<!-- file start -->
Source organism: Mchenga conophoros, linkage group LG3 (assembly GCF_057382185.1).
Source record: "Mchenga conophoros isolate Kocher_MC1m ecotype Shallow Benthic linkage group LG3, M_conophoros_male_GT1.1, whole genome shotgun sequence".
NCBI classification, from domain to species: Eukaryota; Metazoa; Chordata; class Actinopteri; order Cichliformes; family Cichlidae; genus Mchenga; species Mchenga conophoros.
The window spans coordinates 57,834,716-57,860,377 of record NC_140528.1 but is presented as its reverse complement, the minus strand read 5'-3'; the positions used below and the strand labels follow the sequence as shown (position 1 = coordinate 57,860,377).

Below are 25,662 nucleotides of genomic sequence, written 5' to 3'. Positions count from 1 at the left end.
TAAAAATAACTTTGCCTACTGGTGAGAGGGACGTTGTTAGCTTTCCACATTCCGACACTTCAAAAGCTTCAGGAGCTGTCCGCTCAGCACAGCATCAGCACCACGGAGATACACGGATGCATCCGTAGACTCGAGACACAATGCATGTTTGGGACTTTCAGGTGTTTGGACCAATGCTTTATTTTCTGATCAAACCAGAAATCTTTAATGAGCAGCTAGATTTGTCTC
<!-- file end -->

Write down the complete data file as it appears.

Source organism: Mchenga conophoros, linkage group LG3 (assembly GCF_057382185.1).
Source record: "Mchenga conophoros isolate Kocher_MC1m ecotype Shallow Benthic linkage group LG3, M_conophoros_male_GT1.1, whole genome shotgun sequence".
NCBI classification, from domain to species: Eukaryota; Metazoa; Chordata; class Actinopteri; order Cichliformes; family Cichlidae; genus Mchenga; species Mchenga conophoros.
The window spans coordinates 57,834,716-57,860,377 of record NC_140528.1 but is presented as its reverse complement, the minus strand read 5'-3'; the positions used below and the strand labels follow the sequence as shown (position 1 = coordinate 57,860,377).

Below are 25,662 nucleotides of genomic sequence, written 5' to 3'. Positions count from 1 at the left end.
TAAAAATAACTTTGCCTACTGGTGAGAGGGACGTTGTTAGCTTTCCACATTCCGACACTTCAAAAGCTTCAGGAGCTGTCCGCTCAGCACAGCATCAGCACCACGGAGATACACGGATGCATCCGTAGACTCGAGACACAATGCATGTTTGGGACTTTCAGGTGTTTGGACCAATGCTTTATTTTCTGATCAAACCAGAAATCTTTAATGAGCAGCTAGATTTGTCTC